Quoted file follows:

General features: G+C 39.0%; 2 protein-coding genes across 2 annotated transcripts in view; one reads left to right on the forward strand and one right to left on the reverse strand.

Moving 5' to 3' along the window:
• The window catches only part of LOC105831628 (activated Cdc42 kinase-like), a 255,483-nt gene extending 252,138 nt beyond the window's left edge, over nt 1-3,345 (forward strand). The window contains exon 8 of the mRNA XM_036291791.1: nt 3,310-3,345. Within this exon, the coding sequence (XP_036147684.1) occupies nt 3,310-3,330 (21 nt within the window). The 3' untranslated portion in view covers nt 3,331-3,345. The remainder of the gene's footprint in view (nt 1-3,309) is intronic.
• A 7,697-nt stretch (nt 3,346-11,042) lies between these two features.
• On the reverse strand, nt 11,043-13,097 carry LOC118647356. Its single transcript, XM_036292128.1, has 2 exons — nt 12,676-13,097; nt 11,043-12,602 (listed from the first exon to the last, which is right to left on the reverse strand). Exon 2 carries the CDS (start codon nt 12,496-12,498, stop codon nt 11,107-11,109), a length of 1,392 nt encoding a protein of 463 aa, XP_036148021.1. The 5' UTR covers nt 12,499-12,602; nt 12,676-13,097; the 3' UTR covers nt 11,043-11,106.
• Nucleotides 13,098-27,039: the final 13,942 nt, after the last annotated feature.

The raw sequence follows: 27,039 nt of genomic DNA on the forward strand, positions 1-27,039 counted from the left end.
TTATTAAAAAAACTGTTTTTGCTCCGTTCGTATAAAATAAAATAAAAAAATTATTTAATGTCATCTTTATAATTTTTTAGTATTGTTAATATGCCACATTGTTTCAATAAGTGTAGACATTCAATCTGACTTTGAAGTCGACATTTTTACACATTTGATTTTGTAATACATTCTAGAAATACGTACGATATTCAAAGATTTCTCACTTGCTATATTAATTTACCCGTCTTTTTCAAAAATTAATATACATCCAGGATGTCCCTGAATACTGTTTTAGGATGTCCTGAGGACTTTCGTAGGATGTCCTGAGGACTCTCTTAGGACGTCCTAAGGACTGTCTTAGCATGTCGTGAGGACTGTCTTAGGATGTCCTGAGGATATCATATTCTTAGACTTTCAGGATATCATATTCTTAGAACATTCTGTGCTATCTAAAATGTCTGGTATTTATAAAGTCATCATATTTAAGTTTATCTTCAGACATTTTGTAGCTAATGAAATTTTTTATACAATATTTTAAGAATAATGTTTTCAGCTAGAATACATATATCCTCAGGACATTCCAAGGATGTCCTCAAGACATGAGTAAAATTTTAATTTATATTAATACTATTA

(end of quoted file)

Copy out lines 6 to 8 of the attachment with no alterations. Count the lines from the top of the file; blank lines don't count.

• Nucleotides 13,098-27,039: the final 13,942 nt, after the last annotated feature.

The raw sequence follows: 27,039 nt of genomic DNA on the forward strand, positions 1-27,039 counted from the left end.
TTATTAAAAAAACTGTTTTTGCTCCGTTCGTATAAAATAAAATAAAAAAATTATTTAATGTCATCTTTATAATTTTTTAGTATTGTTAATATGCCACATTGTTTCAATAAGTGTAGACATTCAATCTGACTTTGAAGTCGACATTTTTACACATTTGATTTTGTAATACATTCTAGAAATACGTACGATATTCAAAGATTTCTCACTTGCTATATTAATTTACCCGTCTTTTTCAAAAATTAATATACATCCAGGATGTCCCTGAATACTGTTTTAGGATGTCCTGAGGACTTTCGTAGGATGTCCTGAGGACTCTCTTAGGACGTCCTAAGGACTGTCTTAGCATGTCGTGAGGACTGTCTTAGGATGTCCTGAGGATATCATATTCTTAGACTTTCAGGATATCATATTCTTAGAACATTCTGTGCTATCTAAAATGTCTGGTATTTATAAAGTCATCATATTTAAGTTTATCTTCAGACATTTTGTAGCTAATGAAATTTTTTATACAATATTTTAAGAATAATGTTTTCAGCTAGAATACATATATCCTCAGGACATTCCAAGGATGTCCTCAAGACATGAGTAAAATTTTAATTTATATTAATACTATTA